Five days ago, I locked the door to my apartment one last time, loaded a taxi with three giant boxes, three suitcases, and two backpacks, and sped off to the airport. As the city of my birth, my adopted city, the first city that has really felt like home since I lived in Los Angeles years ago, sped past my window and into my memory, I felt both sorrowful and free: It was time to let go of Hong Kong. For now.
My favourite 3 things about Japan
For the clumsy-fingered foreigner, the first time you use chopsticks will be like trying to use stilts with a broken ankle. On a foundation of violently vibrating wood, the first piece will invariably shake and, Bambi-like, fall before it reaches your expectant mouth. Nonetheless, the rich taste and refreshing nature of Japanese food always succeeds in forcing the puffing, red-faced diner to try and try again until they can wield the formidable utensils like the fly-catching Mr. Miyagi.
Japanese food strongly emphasizes freshness and is thus a seasonal affair. Food is usually cooked either for a very short time or served raw. The central place of fish, fruit, rice, and noodles in the Japanese diet means that it is often mentioned in connection with a healthy lifestyle. Rivalling Van Gogh’s palette, the wealth of color found in the cuisine ensures that it is not only pleasing to the tongue but also to the eye.
The only thing that can rival Japan’s natural landscape are the creatures that inhabit it. Including the aforementioned snow monkey, the country hosts a rich bio-diversity, and it is not strange to see local deer sauntering through urban areas. Other animals native to Japan include martens, sables, black and brown bears, salamanders, and red-crowned cranes.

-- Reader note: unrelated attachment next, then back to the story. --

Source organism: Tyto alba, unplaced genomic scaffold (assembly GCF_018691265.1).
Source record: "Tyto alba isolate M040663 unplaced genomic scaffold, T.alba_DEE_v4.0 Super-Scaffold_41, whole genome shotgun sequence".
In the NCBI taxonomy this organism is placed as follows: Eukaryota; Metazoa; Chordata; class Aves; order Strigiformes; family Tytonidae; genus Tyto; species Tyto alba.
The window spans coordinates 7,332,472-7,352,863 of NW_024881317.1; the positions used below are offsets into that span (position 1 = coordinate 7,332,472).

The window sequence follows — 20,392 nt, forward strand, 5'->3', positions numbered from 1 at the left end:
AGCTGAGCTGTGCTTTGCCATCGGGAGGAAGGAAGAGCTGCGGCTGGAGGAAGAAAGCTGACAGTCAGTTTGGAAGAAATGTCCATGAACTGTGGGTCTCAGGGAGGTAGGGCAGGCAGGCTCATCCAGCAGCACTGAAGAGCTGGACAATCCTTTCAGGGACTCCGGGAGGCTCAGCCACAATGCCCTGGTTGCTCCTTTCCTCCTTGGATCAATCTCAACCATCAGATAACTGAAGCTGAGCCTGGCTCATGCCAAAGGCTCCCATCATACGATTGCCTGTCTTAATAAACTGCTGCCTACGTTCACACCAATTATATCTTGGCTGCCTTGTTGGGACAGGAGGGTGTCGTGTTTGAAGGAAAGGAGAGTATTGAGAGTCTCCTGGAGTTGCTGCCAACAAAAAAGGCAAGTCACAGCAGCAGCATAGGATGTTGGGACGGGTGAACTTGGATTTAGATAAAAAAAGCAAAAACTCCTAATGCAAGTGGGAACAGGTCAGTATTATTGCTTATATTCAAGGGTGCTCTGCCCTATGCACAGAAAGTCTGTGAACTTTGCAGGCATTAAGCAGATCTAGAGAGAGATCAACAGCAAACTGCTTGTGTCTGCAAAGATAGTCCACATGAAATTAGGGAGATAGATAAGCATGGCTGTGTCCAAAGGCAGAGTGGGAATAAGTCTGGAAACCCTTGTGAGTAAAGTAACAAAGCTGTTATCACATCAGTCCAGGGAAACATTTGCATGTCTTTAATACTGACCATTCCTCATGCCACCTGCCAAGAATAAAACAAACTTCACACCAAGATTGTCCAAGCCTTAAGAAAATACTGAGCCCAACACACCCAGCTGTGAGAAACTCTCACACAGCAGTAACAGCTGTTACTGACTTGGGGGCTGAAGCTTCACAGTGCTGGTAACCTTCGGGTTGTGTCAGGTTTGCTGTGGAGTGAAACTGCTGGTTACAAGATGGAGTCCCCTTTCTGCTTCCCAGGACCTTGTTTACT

However, the most famous animal in Japan is, probably, the koi fish. As an island nation, the relationship between the Japanese and the native fish is a close one. The diet consists largely of fish, fishing is a national pastime, and houses often contain aquariums. However, nowhere is the interaction between the Japanese and marine life more profound than in their relationship with koi fish. The Japanese even had a hand in the animal’s evolution, when in the early nineteenth century rice farmers began breeding carp to exploit their natural aesthetic qualities.
It is in the sphere of hospitality and general kindness that the Japanese distinguish themselves. Known as omotenashi in the industry, Japanese hospitality is one that attempts to preempt the needs of their guests or clients, as those who make direct requests are thought to be unsophisticated. It is a concept that has selflessness and going the extra mile at its very heart.
Although it is hard to define, anyone who has been to Japan will know exactly what it means and for many, it is one of the highlights of their stay. However, it is important to note that the courtesy and kindness of the Japanese extend beyond the service industry, thus making expatriate life here somewhat easier than elsewhere.